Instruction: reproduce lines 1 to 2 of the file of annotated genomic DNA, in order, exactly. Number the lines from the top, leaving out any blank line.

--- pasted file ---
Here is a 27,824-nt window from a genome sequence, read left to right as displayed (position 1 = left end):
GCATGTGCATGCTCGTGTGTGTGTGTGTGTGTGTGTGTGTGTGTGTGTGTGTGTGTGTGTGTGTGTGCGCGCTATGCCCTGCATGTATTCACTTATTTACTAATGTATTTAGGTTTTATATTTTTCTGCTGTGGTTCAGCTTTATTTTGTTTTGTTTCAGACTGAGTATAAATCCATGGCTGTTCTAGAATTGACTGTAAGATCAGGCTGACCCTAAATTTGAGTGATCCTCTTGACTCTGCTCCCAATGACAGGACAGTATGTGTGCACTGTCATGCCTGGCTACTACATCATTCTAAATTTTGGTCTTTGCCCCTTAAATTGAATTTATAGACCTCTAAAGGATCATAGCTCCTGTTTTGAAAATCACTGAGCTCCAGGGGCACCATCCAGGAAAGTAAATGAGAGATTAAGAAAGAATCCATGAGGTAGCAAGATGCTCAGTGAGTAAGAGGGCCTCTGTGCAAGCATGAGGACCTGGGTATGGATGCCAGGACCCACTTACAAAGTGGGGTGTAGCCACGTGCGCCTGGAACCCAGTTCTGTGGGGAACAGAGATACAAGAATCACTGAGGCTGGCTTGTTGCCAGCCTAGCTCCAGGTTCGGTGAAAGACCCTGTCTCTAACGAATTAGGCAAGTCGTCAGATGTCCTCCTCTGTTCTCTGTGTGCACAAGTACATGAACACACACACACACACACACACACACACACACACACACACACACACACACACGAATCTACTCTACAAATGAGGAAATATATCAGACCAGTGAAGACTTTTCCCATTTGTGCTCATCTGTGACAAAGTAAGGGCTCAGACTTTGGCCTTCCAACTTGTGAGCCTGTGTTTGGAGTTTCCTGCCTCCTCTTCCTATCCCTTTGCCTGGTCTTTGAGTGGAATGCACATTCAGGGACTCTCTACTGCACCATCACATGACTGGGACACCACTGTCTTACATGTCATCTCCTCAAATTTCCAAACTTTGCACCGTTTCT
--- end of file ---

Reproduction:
Here is a 27,824-nt window from a genome sequence, read left to right as displayed (position 1 = left end):
GCATGTGCATGCTCGTGTGTGTGTGTGTGTGTGTGTGTGTGTGTGTGTGTGTGTGTGTGTGTGTGTGCGCGCTATGCCCTGCATGTATTCACTTATTTACTAATGTATTTAGGTTTTATATTTTTCTGCTGTGGTTCAGCTTTATTTTGTTTTGTTTCAGACTGAGTATAAATCCATGGCTGTTCTAGAATTGACTGTAAGATCAGGCTGACCCTAAATTTGAGTGATCCTCTTGACTCTGCTCCCAATGACAGGACAGTATGTGTGCACTGTCATGCCTGGCTACTACATCATTCTAAATTTTGGTCTTTGCCCCTTAAATTGAATTTATAGACCTCTAAAGGATCATAGCTCCTGTTTTGAAAATCACTGAGCTCCAGGGGCACCATCCAGGAAAGTAAATGAGAGATTAAGAAAGAATCCATGAGGTAGCAAGATGCTCAGTGAGTAAGAGGGCCTCTGTGCAAGCATGAGGACCTGGGTATGGATGCCAGGACCCACTTACAAAGTGGGGTGTAGCCACGTGCGCCTGGAACCCAGTTCTGTGGGGAACAGAGATACAAGAATCACTGAGGCTGGCTTGTTGCCAGCCTAGCTCCAGGTTCGGTGAAAGACCCTGTCTCTAACGAATTAGGCAAGTCGTCAGATGTCCTCCTCTGTTCTCTGTGTGCACAAGTACATGAACACACACACACACACACACACACACACACACACACACACACACACACACACGAATCTACTCTACAAATGAGGAAATATATCAGACCAGTGAAGACTTTTCCCATTTGTGCTCATCTGTGACAAAGTAAGGGCTCAGACTTTGGCCTTCCAACTTGTGAGCCTGTGTTTGGAGTTTCCTGCCTCCTCTTCCTATCCCTTTGCCTGGTCTTTGAGTGGAATGCACATTCAGGGACTCTCTACTGCACCATCACATGACTGGGACACCACTGTCTTACATGTCATCTCCTCAAATTTCCAAACTTTGCACCGTTTCT